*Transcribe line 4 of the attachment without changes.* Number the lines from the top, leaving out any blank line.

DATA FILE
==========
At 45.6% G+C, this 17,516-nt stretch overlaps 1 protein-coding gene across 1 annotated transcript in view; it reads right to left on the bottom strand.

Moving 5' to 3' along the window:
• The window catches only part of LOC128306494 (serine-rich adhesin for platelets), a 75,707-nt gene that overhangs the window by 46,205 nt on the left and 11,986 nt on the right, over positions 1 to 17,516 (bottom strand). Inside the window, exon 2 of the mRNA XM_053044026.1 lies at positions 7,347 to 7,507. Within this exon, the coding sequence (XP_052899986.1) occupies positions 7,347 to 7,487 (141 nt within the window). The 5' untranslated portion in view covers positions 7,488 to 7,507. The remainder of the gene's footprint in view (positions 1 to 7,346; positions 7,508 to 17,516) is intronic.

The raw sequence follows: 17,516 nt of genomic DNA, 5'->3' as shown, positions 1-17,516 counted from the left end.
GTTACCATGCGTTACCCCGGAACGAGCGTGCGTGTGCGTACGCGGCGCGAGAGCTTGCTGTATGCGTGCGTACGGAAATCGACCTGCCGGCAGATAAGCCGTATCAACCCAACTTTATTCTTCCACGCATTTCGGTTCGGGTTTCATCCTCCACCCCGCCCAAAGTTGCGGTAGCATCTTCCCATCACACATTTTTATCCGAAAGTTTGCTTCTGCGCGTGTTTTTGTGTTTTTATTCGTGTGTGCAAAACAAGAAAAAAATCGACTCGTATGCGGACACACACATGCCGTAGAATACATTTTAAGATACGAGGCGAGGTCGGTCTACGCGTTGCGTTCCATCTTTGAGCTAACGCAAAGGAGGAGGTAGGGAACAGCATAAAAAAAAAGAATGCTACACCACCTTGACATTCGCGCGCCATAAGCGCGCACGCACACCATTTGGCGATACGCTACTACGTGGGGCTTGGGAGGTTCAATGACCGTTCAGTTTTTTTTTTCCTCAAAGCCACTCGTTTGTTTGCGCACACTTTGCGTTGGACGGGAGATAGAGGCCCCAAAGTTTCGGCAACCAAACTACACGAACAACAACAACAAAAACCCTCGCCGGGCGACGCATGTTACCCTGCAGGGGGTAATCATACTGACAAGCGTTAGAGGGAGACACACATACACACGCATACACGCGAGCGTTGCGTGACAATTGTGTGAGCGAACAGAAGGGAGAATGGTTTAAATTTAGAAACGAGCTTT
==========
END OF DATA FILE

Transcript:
The raw sequence follows: 17,516 nt of genomic DNA, 5'->3' as shown, positions 1-17,516 counted from the left end.